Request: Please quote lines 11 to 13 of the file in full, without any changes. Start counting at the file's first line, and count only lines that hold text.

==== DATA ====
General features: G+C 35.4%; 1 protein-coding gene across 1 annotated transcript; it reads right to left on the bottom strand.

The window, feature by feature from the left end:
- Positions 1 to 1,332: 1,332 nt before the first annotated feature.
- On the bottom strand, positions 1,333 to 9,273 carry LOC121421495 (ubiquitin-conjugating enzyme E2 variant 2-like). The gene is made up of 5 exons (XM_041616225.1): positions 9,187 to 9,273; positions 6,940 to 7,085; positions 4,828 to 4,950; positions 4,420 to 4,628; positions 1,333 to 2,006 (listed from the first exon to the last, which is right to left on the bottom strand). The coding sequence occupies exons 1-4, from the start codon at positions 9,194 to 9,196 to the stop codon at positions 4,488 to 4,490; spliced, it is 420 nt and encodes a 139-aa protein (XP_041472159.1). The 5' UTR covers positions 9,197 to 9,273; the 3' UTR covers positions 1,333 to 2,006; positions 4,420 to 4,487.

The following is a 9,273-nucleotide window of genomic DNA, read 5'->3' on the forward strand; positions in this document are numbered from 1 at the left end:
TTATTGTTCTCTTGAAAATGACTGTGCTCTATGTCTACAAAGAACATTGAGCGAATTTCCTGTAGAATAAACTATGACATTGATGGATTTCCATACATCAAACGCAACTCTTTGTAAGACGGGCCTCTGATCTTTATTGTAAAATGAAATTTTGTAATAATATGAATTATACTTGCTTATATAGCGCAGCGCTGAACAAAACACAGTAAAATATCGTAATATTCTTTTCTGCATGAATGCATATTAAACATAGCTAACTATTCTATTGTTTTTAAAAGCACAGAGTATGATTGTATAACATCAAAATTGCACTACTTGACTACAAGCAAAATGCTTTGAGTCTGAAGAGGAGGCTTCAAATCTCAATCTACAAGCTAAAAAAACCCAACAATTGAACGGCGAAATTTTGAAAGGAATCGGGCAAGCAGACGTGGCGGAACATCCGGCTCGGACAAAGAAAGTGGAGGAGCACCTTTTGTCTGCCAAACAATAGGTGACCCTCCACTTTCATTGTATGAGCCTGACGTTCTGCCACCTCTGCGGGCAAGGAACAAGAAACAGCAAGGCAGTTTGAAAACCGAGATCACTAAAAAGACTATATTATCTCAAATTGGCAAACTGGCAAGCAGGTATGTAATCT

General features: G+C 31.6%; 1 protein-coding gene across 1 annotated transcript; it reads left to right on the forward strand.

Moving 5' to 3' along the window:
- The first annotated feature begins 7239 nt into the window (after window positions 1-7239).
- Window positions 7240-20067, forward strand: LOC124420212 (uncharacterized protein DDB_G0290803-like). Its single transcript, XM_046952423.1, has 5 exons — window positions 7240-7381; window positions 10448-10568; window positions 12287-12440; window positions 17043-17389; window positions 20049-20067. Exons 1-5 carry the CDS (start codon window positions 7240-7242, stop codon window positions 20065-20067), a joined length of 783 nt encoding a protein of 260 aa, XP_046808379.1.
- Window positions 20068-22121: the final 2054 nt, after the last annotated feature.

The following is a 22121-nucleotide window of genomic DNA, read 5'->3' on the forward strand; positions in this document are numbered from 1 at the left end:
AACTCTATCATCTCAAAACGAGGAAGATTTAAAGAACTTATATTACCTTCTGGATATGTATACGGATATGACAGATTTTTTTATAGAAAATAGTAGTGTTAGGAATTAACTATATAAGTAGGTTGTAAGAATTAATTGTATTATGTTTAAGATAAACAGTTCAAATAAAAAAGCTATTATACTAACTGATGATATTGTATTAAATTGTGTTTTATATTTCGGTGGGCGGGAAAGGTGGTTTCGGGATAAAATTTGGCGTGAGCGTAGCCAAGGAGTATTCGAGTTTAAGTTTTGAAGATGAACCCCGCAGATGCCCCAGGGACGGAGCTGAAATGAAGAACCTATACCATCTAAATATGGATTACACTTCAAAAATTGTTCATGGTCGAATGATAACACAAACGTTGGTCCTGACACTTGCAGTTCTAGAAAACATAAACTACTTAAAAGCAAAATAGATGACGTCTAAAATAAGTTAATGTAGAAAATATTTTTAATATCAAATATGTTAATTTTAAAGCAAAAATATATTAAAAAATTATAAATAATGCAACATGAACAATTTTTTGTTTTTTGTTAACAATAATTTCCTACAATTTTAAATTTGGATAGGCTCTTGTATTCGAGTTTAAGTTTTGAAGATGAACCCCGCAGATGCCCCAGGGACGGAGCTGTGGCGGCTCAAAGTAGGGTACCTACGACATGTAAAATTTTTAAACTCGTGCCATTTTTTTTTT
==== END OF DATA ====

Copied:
- Window positions 20068-22121: the final 2054 nt, after the last annotated feature.

The following is a 22121-nucleotide window of genomic DNA, read 5'->3' on the forward strand; positions in this document are numbered from 1 at the left end:
AACTCTATCATCTCAAAACGAGGAAGATTTAAAGAACTTATATTACCTTCTGGATATGTATACGGATATGACAGATTTTTTTATAGAAAATAGTAGTGTTAGGAATTAACTATATAAGTAGGTTGTAAGAATTAATTGTATTATGTTTAAGATAAACAGTTCAAATAAAAAAGCTATTATACTAACTGATGATATTGTATTAAATTGTGTTTTATATTTCGGTGGGCGGGAAAGGTGGTTTCGGGATAAAATTTGGCGTGAGCGTAGCCAAGGAGTATTCGAGTTTAAGTTTTGAAGATGAACCCCGCAGATGCCCCAGGGACGGAGCTGAAATGAAGAACCTATACCATCTAAATATGGATTACACTTCAAAAATTGTTCATGGTCGAATGATAACACAAACGTTGGTCCTGACACTTGCAGTTCTAGAAAACATAAACTACTTAAAAGCAAAATAGATGACGTCTAAAATAAGTTAATGTAGAAAATATTTTTAATATCAAATATGTTAATTTTAAAGCAAAAATATATTAAAAAATTATAAATAATGCAACATGAACAATTTTTTGTTTTTTGTTAACAATAATTTCCTACAATTTTAAATTTGGATAGGCTCTTGTATTCGAGTTTAAGTTTTGAAGATGAACCCCGCAGATGCCCCAGGGACGGAGCTGTGGCGGCTCAAAGTAGGGTACCTACGACATGTAAAATTTTTAAACTCGTGCCATTTTTTTTTT